– cared for

I remember the moment a surge of control to my limbs returned in the night. A sudden fight rose up in me and I could force my mind to focus through agony. It feels like your whole brain is being squeezed through a little metal washer, compressed down on all sides. Your neck is now a scaffolding pole, heavy, and every movement feels like a breeze block is being lobbed against it full force. This is my only chance and it’s slim. I’m on the floor, it’s cold and tiled, but in a strange way that helps. At least I’m on my front, even though I’ve now no movement in my legs. I can claw a little with my arms and shuffle my belly until I’m almost completely out of the room, my feet still lying on the threshold, but most of me on the kitchen floor. I think I made a small noise, it was meant to be a loud cry – I remember it’s intention clearly – but I expect it was more like a small whimper, if anything. Then nothing, nobody came, just blackness. It was like a huge wave, bigger than before, the pain more than I could handle. I didn’t know anything at the time, it went black. But, on reflection, that tiny bit of fight in me, the bit that forced its way past the pain and got me out of the bed, might just have saved my life.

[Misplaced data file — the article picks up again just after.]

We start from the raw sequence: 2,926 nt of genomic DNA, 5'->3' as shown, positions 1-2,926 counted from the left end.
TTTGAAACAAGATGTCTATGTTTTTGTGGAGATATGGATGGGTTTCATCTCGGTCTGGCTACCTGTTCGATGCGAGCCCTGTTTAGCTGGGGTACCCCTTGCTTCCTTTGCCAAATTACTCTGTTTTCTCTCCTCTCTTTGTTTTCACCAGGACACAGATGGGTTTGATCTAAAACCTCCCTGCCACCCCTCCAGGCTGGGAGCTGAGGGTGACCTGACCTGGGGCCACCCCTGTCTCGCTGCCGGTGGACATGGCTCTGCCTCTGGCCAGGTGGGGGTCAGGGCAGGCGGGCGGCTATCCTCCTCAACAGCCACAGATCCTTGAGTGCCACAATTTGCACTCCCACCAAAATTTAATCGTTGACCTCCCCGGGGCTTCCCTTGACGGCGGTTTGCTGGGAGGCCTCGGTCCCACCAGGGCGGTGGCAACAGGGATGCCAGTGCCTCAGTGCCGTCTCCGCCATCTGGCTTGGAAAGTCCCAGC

– pride

A scream stirred me. Lots of noise and yelling. I couldn’t move to look up but Christine’s face came down to the floor and looked me straight in the eyes. I couldn’t move a muscle, I could barely breathe. But I was smiling inside. I’d never realised how beautiful she was, but it was a beautiful sight. Eddie picked me up in his arms and Christine stroked my hair on the sofa. I felt so peaceful in those moments, which probably only lasted about 2 minutes. Peaceful and happy. I can’t even remember the hurt at that point. There was too much love in the room. I genuinely felt i would be happy if I was to die right there, that was fine by me. I felt sort of hopeful too. But I didn’t mind which way it went.
– peace

Distraught mother. Terrified yet strong father. He picked me up like nothing. It’s a strange experience as a 15-year-old to be carried like a baby. I was helpless. I must have been heavy, yet it seemed effortless. I wasn’t a burden. I wonder what my parents remember. I wonder if they remember the weight, the weather, the smells in the air, the reality beyond their fear. I don’t know how I would have managed to hold it together. How did they find directions and make it to the “hospital” so quickly, so efficiently? Mind you, maybe they didn’t. I’ve never asked. And I was in-and-out of consciousness so frequently by this point it seemed to me like we’d made it there in a millisecond.
– curious